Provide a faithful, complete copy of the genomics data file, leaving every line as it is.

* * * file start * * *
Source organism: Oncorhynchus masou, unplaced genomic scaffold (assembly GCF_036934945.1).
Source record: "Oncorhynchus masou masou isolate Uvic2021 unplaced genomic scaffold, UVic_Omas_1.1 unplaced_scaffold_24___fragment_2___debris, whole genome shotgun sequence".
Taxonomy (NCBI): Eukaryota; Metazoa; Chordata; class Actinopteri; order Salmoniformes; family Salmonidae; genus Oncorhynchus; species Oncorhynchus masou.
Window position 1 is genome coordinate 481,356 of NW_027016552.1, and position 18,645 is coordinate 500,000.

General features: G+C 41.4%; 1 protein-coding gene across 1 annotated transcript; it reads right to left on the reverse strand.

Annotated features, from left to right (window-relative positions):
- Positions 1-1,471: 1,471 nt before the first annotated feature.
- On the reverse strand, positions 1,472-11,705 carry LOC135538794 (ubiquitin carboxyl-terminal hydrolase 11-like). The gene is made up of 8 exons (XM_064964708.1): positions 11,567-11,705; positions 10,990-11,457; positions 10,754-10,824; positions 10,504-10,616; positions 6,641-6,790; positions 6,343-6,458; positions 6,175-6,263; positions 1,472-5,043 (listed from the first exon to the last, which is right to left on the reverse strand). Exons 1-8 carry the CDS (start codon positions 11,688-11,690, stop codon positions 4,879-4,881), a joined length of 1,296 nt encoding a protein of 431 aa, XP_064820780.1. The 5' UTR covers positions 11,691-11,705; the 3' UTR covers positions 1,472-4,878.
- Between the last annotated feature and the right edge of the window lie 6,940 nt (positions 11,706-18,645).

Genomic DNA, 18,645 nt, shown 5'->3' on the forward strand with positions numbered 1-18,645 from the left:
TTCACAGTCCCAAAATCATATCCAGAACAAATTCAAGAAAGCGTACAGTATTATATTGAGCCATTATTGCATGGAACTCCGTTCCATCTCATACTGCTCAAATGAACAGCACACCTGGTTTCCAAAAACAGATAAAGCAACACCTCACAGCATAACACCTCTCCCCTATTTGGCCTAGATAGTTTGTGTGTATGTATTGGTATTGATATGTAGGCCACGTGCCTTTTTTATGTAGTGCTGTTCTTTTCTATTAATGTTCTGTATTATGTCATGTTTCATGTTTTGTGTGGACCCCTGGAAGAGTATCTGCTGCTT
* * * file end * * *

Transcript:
Source organism: Oncorhynchus masou, unplaced genomic scaffold (assembly GCF_036934945.1).
Source record: "Oncorhynchus masou masou isolate Uvic2021 unplaced genomic scaffold, UVic_Omas_1.1 unplaced_scaffold_24___fragment_2___debris, whole genome shotgun sequence".
Taxonomy (NCBI): Eukaryota; Metazoa; Chordata; class Actinopteri; order Salmoniformes; family Salmonidae; genus Oncorhynchus; species Oncorhynchus masou.
Window position 1 is genome coordinate 481,356 of NW_027016552.1, and position 18,645 is coordinate 500,000.

General features: G+C 41.4%; 1 protein-coding gene across 1 annotated transcript; it reads right to left on the reverse strand.

Annotated features, from left to right (window-relative positions):
- Positions 1-1,471: 1,471 nt before the first annotated feature.
- On the reverse strand, positions 1,472-11,705 carry LOC135538794 (ubiquitin carboxyl-terminal hydrolase 11-like). The gene is made up of 8 exons (XM_064964708.1): positions 11,567-11,705; positions 10,990-11,457; positions 10,754-10,824; positions 10,504-10,616; positions 6,641-6,790; positions 6,343-6,458; positions 6,175-6,263; positions 1,472-5,043 (listed from the first exon to the last, which is right to left on the reverse strand). Exons 1-8 carry the CDS (start codon positions 11,688-11,690, stop codon positions 4,879-4,881), a joined length of 1,296 nt encoding a protein of 431 aa, XP_064820780.1. The 5' UTR covers positions 11,691-11,705; the 3' UTR covers positions 1,472-4,878.
- Between the last annotated feature and the right edge of the window lie 6,940 nt (positions 11,706-18,645).

Genomic DNA, 18,645 nt, shown 5'->3' on the forward strand with positions numbered 1-18,645 from the left:
TTCACAGTCCCAAAATCATATCCAGAACAAATTCAAGAAAGCGTACAGTATTATATTGAGCCATTATTGCATGGAACTCCGTTCCATCTCATACTGCTCAAATGAACAGCACACCTGGTTTCCAAAAACAGATAAAGCAACACCTCACAGCATAACACCTCTCCCCTATTTGGCCTAGATAGTTTGTGTGTATGTATTGGTATTGATATGTAGGCCACGTGCCTTTTTTATGTAGTGCTGTTCTTTTCTATTAATGTTCTGTATTATGTCATGTTTCATGTTTTGTGTGGACCCCTGGAAGAGTATCTGCTGCTT